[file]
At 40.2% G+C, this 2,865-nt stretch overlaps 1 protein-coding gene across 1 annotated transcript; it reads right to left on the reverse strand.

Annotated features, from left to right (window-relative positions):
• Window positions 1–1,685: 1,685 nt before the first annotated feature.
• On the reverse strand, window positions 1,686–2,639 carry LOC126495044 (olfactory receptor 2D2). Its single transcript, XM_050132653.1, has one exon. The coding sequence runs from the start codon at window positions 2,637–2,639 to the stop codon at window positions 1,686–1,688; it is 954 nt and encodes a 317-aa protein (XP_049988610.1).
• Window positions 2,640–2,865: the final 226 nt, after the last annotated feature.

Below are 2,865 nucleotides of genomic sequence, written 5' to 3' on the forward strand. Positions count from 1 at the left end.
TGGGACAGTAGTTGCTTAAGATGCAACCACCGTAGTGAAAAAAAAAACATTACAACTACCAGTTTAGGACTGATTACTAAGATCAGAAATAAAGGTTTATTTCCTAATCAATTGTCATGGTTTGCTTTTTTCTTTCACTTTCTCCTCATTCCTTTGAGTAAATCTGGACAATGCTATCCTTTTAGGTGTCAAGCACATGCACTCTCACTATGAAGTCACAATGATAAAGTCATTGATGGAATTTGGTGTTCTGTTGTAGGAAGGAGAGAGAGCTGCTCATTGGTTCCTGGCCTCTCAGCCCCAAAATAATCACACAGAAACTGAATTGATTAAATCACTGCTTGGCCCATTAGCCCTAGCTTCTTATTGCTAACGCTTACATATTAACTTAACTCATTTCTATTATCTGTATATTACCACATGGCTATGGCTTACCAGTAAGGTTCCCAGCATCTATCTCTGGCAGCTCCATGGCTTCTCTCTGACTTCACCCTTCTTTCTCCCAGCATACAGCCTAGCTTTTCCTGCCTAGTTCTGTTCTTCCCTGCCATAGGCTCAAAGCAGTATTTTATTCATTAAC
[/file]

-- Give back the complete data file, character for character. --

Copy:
At 40.2% G+C, this 2,865-nt stretch overlaps 1 protein-coding gene across 1 annotated transcript; it reads right to left on the reverse strand.

Annotated features, from left to right (window-relative positions):
• Window positions 1–1,685: 1,685 nt before the first annotated feature.
• On the reverse strand, window positions 1,686–2,639 carry LOC126495044 (olfactory receptor 2D2). Its single transcript, XM_050132653.1, has one exon. The coding sequence runs from the start codon at window positions 2,637–2,639 to the stop codon at window positions 1,686–1,688; it is 954 nt and encodes a 317-aa protein (XP_049988610.1).
• Window positions 2,640–2,865: the final 226 nt, after the last annotated feature.

Below are 2,865 nucleotides of genomic sequence, written 5' to 3' on the forward strand. Positions count from 1 at the left end.
TGGGACAGTAGTTGCTTAAGATGCAACCACCGTAGTGAAAAAAAAAACATTACAACTACCAGTTTAGGACTGATTACTAAGATCAGAAATAAAGGTTTATTTCCTAATCAATTGTCATGGTTTGCTTTTTTCTTTCACTTTCTCCTCATTCCTTTGAGTAAATCTGGACAATGCTATCCTTTTAGGTGTCAAGCACATGCACTCTCACTATGAAGTCACAATGATAAAGTCATTGATGGAATTTGGTGTTCTGTTGTAGGAAGGAGAGAGAGCTGCTCATTGGTTCCTGGCCTCTCAGCCCCAAAATAATCACACAGAAACTGAATTGATTAAATCACTGCTTGGCCCATTAGCCCTAGCTTCTTATTGCTAACGCTTACATATTAACTTAACTCATTTCTATTATCTGTATATTACCACATGGCTATGGCTTACCAGTAAGGTTCCCAGCATCTATCTCTGGCAGCTCCATGGCTTCTCTCTGACTTCACCCTTCTTTCTCCCAGCATACAGCCTAGCTTTTCCTGCCTAGTTCTGTTCTTCCCTGCCATAGGCTCAAAGCAGTATTTTATTCATTAAC